Meet the chemistry superheroes fast-tracking innovation, showcasing Australian technology to the world.
If you could create a perfect company during a global pandemic, it would look a lot like EpiChem, a wholly owned subsidiary of PharmAust (ASX:PAA).
“We’re all about accelerating the commercialisation of cutting edge, disruptive, novel technologies,” CEO Colin La Galia says.
Put simply, his 30-strong team do the tricky chemistry, taking the molecules and compounds and adding the magic. For example, discovering, developing and designing drugs on behalf of their global clients. Or converting e-waste into tin, lead, copper gold, platinum and rare earth metals for use in the defence or electronics industry. Or working with an aromatic candle-maker to create Covid-killing hand sanitiser and surface spray, which is now FDA-approved and exported internationally.
“During the height of the pandemic, I requested my team make hand sanitiser to protect our staff and their families, which we also donated to aged care and health care providers,” La Galia says. “Prior to this, people were desperate to source the product. Many were using low-grade products, and some were buying it from the $2 shop down the road. But our formulation was made to the World Health Organisation standard.”
Then, EpiChem worked with candle-makers, Forever + More, to produce Covid-specific hand sanitiser and surface spray for eight markets globally, including the US. The team also supported gin companies to change their output to sanitisers to create an alternative revenue stream, when the pubs and clubs were shut.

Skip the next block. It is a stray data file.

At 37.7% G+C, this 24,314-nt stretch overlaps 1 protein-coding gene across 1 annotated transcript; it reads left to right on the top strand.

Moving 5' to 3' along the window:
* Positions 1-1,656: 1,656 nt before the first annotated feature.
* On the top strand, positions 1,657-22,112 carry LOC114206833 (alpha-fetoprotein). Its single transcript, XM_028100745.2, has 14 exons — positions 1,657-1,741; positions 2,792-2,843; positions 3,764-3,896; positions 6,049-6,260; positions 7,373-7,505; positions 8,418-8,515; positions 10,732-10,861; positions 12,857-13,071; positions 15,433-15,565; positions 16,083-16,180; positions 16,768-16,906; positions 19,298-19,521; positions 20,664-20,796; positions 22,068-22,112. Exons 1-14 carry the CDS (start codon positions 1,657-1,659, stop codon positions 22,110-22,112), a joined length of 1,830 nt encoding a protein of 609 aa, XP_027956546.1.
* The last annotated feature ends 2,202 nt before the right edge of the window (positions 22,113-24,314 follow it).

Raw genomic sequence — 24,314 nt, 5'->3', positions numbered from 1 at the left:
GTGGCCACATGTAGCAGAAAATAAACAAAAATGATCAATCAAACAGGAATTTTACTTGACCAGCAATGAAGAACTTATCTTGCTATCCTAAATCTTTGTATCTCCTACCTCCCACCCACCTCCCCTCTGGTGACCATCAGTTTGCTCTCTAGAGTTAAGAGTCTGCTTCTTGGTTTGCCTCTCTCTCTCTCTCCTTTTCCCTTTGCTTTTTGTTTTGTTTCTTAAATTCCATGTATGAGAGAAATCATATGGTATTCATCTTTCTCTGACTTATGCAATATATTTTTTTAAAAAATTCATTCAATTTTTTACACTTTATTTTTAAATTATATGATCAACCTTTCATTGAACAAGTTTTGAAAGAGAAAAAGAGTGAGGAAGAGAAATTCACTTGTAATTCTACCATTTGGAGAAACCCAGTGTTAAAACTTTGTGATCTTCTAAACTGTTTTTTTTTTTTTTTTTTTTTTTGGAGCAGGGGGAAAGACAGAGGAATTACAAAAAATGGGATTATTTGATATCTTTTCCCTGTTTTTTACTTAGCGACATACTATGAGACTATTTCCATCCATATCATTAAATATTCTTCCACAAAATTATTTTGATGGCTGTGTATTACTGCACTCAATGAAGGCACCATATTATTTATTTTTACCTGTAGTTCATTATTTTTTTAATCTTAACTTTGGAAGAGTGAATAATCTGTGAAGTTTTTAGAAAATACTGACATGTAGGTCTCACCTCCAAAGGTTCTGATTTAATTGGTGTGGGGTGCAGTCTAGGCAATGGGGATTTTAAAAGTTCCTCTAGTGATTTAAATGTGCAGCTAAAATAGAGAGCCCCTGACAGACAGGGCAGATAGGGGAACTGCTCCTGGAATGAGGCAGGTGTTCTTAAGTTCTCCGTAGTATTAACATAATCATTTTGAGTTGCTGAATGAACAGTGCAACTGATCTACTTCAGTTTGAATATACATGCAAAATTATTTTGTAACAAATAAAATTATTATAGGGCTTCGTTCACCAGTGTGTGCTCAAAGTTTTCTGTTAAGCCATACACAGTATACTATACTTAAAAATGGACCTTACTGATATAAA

But their biggest breakthrough is converting and repurposing waste into profit: tyres into fuel; plastics into renewables; coal into fertiliser. “It’s like unbaking a cake, using a process called OHD, an acronym for Oxidative Hydrothermal Dissolution,” Colin says. “This technology hopes to reduce the need for landfill. It’s environmentally friendly, carbon neutral and (depending on the input biomass or feedstock) revenue-generating.”
His passion is infectious. “18 years ago, Epichem started with a clear purpose: to meet an unmet need in the market at the time for medicinal chemistry expertise, and provide employment for PhD chemists who were becoming lost overseas, or working as baristas in cafes, or as Uber drivers.”
EpiChem is now one of the only companies in Australia doing this type of commercial chemistry, outside of academia.
Perhaps the most unique aspect of the company’s operations is in medicinal chemistry, through drug discovery, development and design. In collaboration with ASX and NASDAQ listed PYC Therapeutics, EpiChem developed a new treatment for Retinitis Pigmentosa 11, a devastating genetic disorder that causes loss of vision.
So, what’s their secret?
“It’s about having an intimate understanding of what the market needs are right now,” La Galia says.
As the pandemic spurs huge growth in the medtech industry, La Galia has joined other leaders to create Life Sciences WA, to promote innovation and support the local sector. “When people come together, share knowledge and collaborate as a result of the pandemic, we’ve seen what can be achieved: concept-to-patent in less than 12 months. We’ve never seen anything like this before.”
EpiChem works from two purpose-built, state-of-the-art laboratories in Perth, proudly remaining an SME punching above its weight. “Our clients work with us because of the quality of our work, problem-solving capability, and technical expertise,” La Galia says.
As their tagline says, ‘Our Formula. Your success’.